As the saying goes, it’s better to be lucky than good. This past year luck was not on our side as measured by our share price. However, at Loews we believe that we have to make our own luck and find a path to do “good” for our shareholders, even when conditions are far from optimal.

Our way of making the best of a bad situation in 2015 was through share repurchases. In total, we spent approximately $1.3 billion buying back 33 million shares of Loews stock. That’s about 9% of Loews’s outstanding shares, which represents the most shares we have repurchased in a single year since 1993.

These share buybacks were aimed squarely at achieving our number one goal — creating value for Loews shareholders over the long term. That is the central imperative that drives our company and our decision-making process.

While share repurchase is only one of our value creation levers, it was the most effective option available in 2015, as the turmoil in the energy space continued to impact Diamond Offshore and Boardwalk Pipeline Partners. The precipitous decline in the offshore drilling market buffeted Diamond and its share price. Meanwhile, transformative change in the U.S. natural gas market has led Boardwalk to invest in an equally transformative strategy, yet the performance of its stock was restrained.

Capital concerns for other midstream MLPs negatively affected valuations, and the industry as a whole continues to be impacted by ongoing re-contracting issues. Additionally, while CNA is already benefiting from its strategy to improve underwriting margins, its share price has not correlated with its performance.

As a result of all these factors, the stock prices of our subsidiaries reflected short term conditions and not the companies’ solid balance sheets, staying power, and future opportunities. Loews’s share price reflected these declines and traded throughout the year at a deep discount to what we believe is its intrinsic value. By purchasing Loews shares in 2015, we have taken advantage of that double discount to amplify our value creation.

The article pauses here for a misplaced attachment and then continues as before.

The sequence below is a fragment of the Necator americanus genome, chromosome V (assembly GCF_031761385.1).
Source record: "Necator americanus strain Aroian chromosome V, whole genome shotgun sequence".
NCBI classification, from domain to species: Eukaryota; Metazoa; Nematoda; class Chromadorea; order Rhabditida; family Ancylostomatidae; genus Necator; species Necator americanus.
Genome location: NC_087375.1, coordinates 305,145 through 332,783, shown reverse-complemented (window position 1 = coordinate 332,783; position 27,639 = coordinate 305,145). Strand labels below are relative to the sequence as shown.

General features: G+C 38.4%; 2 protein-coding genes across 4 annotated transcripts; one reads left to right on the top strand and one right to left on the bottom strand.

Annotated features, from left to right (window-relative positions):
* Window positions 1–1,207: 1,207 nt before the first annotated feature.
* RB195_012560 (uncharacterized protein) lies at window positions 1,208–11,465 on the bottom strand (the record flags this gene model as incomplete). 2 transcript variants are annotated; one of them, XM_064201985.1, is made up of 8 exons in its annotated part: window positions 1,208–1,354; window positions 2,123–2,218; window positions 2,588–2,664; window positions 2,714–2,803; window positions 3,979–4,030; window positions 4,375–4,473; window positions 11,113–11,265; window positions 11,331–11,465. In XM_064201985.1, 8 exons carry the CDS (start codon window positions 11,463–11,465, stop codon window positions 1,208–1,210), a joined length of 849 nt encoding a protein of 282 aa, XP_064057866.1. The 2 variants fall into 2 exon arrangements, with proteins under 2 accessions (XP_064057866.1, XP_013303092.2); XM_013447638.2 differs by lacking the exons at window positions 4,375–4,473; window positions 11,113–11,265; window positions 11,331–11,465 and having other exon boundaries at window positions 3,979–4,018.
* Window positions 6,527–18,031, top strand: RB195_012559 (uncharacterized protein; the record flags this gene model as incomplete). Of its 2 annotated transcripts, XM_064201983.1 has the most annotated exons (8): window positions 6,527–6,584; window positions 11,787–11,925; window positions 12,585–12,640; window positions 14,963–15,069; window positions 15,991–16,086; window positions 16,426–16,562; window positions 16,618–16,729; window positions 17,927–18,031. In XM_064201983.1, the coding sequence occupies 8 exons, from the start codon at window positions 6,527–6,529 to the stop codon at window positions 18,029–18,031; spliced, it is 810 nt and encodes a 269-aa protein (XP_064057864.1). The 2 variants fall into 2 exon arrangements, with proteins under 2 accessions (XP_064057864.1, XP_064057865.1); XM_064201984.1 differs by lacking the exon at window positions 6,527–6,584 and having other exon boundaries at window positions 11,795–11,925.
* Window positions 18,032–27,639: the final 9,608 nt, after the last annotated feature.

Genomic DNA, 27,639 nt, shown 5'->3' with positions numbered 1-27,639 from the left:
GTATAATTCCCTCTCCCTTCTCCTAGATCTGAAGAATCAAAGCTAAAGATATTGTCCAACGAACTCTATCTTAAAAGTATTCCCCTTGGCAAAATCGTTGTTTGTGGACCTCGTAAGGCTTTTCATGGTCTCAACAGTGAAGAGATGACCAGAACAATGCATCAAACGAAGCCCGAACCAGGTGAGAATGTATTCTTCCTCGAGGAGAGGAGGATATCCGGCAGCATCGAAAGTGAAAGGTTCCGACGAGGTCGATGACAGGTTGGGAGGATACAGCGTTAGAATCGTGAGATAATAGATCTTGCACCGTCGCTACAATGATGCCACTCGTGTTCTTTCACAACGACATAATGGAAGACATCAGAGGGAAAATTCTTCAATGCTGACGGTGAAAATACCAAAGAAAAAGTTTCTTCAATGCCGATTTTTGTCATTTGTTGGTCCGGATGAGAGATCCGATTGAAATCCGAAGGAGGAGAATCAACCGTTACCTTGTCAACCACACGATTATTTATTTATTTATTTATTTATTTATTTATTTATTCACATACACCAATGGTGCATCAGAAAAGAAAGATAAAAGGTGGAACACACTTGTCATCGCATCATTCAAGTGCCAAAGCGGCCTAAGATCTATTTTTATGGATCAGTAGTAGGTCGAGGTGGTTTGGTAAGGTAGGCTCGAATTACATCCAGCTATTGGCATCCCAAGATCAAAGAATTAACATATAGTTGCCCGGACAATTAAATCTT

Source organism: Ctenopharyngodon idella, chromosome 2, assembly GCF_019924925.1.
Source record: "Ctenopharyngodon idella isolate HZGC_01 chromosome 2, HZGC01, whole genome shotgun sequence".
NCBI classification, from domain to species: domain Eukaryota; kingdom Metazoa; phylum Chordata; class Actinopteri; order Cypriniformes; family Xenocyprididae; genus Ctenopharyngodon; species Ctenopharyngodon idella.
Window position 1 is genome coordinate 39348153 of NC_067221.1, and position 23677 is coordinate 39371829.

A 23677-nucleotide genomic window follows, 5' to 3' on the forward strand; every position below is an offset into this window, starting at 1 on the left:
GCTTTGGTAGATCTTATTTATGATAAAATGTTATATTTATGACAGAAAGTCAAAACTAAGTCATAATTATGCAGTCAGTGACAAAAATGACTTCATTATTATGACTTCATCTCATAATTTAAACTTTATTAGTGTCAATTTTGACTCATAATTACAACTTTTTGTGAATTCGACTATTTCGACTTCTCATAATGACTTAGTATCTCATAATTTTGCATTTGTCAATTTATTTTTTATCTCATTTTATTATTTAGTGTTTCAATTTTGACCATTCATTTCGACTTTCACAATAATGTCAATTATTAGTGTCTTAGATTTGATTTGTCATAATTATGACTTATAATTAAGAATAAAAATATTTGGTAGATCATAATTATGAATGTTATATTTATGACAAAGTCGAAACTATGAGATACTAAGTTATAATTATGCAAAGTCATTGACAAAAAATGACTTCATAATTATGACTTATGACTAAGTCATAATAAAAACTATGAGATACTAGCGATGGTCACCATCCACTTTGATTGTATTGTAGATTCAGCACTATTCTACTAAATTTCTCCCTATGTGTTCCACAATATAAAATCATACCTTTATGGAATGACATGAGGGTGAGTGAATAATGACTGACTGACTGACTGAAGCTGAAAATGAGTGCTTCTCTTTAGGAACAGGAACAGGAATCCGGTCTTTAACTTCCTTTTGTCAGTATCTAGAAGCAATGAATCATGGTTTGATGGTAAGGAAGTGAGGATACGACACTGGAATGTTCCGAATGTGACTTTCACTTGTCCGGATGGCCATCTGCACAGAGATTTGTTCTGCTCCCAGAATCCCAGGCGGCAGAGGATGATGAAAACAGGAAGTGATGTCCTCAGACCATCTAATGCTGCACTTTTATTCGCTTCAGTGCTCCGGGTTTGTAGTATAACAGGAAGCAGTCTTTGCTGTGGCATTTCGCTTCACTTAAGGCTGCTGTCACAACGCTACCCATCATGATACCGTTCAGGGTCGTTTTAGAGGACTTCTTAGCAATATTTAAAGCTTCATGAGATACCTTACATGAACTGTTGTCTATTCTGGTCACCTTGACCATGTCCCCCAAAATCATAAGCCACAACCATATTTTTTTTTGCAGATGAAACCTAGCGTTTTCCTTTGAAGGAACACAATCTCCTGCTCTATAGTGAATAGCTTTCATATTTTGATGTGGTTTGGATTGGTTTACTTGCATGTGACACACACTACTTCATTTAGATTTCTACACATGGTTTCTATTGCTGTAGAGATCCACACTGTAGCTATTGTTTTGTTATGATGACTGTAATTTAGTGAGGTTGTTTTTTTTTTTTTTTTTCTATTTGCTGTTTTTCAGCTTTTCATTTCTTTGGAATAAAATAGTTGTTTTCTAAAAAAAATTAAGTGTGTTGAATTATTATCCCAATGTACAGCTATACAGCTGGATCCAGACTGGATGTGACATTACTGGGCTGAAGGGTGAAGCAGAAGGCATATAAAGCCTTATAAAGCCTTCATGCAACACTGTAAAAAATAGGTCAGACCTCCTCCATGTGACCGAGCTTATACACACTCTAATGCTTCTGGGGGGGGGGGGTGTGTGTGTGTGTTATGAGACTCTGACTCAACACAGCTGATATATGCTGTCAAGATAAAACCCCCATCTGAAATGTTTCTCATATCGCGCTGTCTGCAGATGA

In addition to share repurchases, we employ two other levers to create value for our shareholders: adding another business at the holding company level and investing in our subsidiaries. We’re actively seeking to diversify our portfolio of businesses, but so far, valuations for companies and assets have not lent themselves to attractive returns on invested capital. While we are continually kicking tires, acquisitions at the holding company level are rare. We’re looking for the right deal at the right price — either a company with good cash-on-cash returns and strong secular growth trends, or undervalued assets at an attractive entry point in the cycle.

Using holding company liquidity to help our subsidiaries grow is another important lever Loews deploys in order to create value. Since 2010, we have invested more than $1.5 billion of holding company cash to help facilitate transactions and capital projects at Boardwalk and Loews Hotels & Resorts, the subsidiaries for which we have traditionally provided funding. All told, our subsidiaries and their partners have invested or committed almost $10 billion to capital projects and acquisitions over the past five years. As always, all of these capital allocation decisions were made with an eye towards future growth potential and value creation.

At Loews we believe it is our job to focus on finding the way forward within this period of transformative change, and to turn headwinds into opportunities to create value for the long term.


As we look to the future, we are reaffirming our commitment to pursuing a value-oriented investment strategy and to creating a diverse portfolio of solid businesses. We have great confidence in the long-term prospects of each of our businesses.